Timothy D. Drysdale graduated with his Ph.D. degree (2003) in Electronics and Electrical Engineering from the University of Canterbury, New Zealand. He was awarded a Royal Society of Edinburgh & Scottish Executive Personal Research Fellowship in 2004, which he took at the University of Glasgow, and was appointed as a lecturer in 2006. In 2015, he joined the Open University in Milton Keynes as a senior lecturer.
Academic lead for the £1.5M openEngineering Lab. Tim is pioneering the use of peer-to-peer video techniques to give instant lag-free interaction with remote laboratory equipment, from a web browser, anywhere in the world, without having to download any software.
Academic lead on the two new electronics courses T212 and T312 that are a flavour for the general engineering degree Q65. T212 goes live in October 2017, and is titled 'sensors, logic and actuators'
Tim presented 'The beautiful equations' at Orkney International Science Festival in Kirkwall, Sept 2016. The trip was funded by OU Scotland. You can use the interactive simulator here: http://thebeautifulequations.org.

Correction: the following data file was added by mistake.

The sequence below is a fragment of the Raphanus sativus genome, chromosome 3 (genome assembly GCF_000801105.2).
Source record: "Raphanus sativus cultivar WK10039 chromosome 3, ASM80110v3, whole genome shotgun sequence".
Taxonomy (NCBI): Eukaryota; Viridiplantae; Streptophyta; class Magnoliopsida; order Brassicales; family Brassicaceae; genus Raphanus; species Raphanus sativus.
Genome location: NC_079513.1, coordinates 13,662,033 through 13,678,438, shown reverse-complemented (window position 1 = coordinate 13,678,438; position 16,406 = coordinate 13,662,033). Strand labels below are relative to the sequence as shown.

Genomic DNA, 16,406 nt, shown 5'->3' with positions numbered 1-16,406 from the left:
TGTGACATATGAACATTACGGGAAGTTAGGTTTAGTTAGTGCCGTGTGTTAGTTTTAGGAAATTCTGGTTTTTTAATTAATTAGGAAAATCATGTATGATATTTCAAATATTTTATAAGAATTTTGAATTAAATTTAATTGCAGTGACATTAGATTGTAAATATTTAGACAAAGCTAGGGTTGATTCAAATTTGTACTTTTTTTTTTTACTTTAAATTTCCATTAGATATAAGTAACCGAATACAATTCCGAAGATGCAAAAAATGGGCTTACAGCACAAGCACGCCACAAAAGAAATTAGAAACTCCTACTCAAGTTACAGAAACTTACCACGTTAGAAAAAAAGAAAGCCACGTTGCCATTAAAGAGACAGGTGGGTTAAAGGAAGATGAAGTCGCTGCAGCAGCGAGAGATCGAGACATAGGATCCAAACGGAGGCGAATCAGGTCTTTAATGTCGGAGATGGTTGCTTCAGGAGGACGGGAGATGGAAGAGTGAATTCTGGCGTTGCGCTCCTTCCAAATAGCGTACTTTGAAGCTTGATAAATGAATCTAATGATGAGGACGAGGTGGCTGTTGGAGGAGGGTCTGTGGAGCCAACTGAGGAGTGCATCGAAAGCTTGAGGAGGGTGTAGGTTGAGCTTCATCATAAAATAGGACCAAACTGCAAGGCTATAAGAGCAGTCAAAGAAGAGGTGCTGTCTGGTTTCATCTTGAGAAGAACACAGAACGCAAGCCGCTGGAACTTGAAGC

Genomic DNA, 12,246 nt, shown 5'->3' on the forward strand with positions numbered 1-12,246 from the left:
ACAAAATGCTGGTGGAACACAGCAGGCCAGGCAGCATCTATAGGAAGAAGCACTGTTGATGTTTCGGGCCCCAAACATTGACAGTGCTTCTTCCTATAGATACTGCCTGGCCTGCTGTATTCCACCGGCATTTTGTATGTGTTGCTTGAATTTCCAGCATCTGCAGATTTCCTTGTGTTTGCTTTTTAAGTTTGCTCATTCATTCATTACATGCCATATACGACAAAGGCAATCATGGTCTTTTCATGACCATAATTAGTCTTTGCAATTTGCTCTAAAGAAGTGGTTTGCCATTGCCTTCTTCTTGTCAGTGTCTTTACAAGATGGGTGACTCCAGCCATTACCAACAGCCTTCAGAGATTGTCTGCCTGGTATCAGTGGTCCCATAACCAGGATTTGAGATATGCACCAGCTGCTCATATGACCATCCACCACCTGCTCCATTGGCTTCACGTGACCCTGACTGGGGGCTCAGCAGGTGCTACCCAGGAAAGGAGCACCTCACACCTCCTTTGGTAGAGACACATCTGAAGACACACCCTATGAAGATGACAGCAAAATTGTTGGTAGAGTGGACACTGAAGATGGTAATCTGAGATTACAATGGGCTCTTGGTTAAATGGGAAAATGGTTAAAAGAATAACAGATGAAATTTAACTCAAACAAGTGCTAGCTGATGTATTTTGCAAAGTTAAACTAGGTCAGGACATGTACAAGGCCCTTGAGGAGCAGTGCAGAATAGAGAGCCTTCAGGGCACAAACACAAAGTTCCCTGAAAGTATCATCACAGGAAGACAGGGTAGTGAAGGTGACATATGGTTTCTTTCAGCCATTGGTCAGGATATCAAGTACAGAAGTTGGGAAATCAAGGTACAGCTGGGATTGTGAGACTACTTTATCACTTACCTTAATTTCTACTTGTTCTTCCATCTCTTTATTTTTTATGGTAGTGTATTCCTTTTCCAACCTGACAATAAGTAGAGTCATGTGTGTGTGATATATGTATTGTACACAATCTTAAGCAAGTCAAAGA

Tim presented the opening talk at the UK open source hardware users' group event 'Wuthering Bytes' at Hebden Bridge, Sept 2016, discussing progress with LabRTC, an open source version of his remote laboratory software.
Tim presented progress with the openEngineering Lab at National Instrument's annual international conference NI Week 2016 in Austin, Texas, including a live demo of a link back to his lab in Milton Keynes.
On behalf of the University of Glasgow team, Tim received an NMI Award for a programme of joint industry-academic research with Freescale Semiconductor Ltd, in 2012.